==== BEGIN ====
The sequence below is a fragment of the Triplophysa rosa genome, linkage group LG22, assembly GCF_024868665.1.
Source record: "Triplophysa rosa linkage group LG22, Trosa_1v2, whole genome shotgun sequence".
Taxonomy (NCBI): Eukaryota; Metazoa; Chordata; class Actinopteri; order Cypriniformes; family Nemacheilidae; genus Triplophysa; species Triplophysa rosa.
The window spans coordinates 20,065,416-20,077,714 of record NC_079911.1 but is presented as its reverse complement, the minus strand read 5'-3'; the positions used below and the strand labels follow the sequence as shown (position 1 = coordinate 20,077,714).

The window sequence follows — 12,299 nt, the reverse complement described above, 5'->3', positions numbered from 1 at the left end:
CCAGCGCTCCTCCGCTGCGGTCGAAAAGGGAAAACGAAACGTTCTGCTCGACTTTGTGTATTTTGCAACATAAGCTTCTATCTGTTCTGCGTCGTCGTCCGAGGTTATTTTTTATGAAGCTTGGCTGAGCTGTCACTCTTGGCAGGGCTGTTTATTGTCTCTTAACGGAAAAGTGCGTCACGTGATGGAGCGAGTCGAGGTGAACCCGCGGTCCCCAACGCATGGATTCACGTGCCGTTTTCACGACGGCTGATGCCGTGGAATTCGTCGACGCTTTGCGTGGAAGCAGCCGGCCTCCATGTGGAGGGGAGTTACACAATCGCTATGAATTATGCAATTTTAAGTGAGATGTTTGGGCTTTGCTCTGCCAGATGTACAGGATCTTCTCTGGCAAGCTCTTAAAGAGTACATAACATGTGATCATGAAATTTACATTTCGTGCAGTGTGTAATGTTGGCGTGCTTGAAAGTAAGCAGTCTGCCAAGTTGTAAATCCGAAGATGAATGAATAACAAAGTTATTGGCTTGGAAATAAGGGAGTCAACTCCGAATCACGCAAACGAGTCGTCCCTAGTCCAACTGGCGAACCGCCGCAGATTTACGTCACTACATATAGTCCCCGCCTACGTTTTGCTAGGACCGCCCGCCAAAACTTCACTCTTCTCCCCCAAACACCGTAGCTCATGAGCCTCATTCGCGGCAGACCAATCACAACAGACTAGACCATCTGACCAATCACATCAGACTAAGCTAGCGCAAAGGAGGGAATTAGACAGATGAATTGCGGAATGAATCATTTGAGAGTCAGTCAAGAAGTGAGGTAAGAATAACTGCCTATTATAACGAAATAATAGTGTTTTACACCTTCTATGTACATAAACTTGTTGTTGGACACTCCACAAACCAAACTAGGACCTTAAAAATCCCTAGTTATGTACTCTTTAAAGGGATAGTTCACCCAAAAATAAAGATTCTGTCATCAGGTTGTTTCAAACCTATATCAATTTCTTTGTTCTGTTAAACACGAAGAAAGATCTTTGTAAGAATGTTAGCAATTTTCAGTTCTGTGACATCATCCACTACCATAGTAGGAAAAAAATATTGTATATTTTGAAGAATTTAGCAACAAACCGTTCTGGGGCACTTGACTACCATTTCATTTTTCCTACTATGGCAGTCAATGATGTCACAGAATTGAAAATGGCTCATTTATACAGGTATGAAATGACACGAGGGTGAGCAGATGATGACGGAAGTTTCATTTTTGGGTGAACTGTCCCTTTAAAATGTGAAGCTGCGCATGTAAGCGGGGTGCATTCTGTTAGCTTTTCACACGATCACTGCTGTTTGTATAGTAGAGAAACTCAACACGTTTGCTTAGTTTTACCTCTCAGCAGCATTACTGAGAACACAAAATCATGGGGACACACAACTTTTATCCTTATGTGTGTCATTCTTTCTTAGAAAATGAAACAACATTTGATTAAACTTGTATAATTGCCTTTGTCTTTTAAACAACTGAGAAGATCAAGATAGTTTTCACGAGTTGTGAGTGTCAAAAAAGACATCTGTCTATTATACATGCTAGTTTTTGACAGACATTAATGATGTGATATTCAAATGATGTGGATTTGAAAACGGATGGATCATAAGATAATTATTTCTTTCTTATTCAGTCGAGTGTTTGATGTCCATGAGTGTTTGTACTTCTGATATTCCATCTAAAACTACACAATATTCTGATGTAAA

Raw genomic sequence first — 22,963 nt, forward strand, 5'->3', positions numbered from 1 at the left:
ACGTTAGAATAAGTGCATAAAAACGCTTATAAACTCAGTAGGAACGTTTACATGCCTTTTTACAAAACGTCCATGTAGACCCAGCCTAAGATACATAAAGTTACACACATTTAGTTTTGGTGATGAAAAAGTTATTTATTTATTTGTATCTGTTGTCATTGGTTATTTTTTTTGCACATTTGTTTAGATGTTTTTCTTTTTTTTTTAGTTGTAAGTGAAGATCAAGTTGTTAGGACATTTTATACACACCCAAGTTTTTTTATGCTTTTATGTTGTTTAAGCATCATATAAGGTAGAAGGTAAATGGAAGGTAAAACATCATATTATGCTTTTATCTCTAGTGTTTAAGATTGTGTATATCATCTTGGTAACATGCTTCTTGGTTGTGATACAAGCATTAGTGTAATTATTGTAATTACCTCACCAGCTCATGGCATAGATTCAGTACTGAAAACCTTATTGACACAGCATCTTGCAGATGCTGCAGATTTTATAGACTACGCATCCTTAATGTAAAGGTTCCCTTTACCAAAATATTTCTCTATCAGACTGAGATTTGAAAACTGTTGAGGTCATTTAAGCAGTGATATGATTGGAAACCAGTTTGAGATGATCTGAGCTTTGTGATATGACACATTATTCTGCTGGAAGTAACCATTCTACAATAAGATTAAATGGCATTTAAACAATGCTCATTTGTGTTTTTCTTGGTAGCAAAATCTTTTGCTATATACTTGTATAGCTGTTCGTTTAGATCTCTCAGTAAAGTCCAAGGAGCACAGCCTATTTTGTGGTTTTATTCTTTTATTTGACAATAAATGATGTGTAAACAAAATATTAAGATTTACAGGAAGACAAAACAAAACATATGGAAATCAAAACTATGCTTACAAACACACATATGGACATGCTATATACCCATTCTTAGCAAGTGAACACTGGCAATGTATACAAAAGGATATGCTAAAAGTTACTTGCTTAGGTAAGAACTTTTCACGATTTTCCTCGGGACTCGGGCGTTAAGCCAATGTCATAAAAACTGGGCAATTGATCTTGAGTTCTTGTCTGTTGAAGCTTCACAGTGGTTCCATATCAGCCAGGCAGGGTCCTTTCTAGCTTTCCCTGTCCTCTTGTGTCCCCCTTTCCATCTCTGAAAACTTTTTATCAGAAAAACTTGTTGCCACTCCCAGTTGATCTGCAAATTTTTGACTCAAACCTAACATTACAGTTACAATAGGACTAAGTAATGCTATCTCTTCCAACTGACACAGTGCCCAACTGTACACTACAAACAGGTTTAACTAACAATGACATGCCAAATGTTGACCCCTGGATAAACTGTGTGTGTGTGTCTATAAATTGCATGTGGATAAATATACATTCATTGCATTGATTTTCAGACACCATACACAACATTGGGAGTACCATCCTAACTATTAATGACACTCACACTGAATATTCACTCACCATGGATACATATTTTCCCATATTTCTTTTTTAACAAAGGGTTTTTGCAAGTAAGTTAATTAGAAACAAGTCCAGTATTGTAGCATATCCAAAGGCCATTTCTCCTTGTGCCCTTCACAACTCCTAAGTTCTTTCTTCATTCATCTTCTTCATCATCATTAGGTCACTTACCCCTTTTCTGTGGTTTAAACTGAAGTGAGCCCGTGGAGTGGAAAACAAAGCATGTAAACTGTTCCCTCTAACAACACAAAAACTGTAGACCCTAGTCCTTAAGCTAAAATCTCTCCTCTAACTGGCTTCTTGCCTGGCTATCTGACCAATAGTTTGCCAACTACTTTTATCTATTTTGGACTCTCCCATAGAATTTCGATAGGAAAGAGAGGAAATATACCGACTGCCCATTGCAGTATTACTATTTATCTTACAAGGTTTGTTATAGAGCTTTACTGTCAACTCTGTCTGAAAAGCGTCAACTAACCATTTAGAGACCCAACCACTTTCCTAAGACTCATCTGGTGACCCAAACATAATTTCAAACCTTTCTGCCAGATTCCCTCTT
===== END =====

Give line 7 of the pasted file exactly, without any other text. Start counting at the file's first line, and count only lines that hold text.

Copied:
Raw genomic sequence first — 22,963 nt, forward strand, 5'->3', positions numbered from 1 at the left: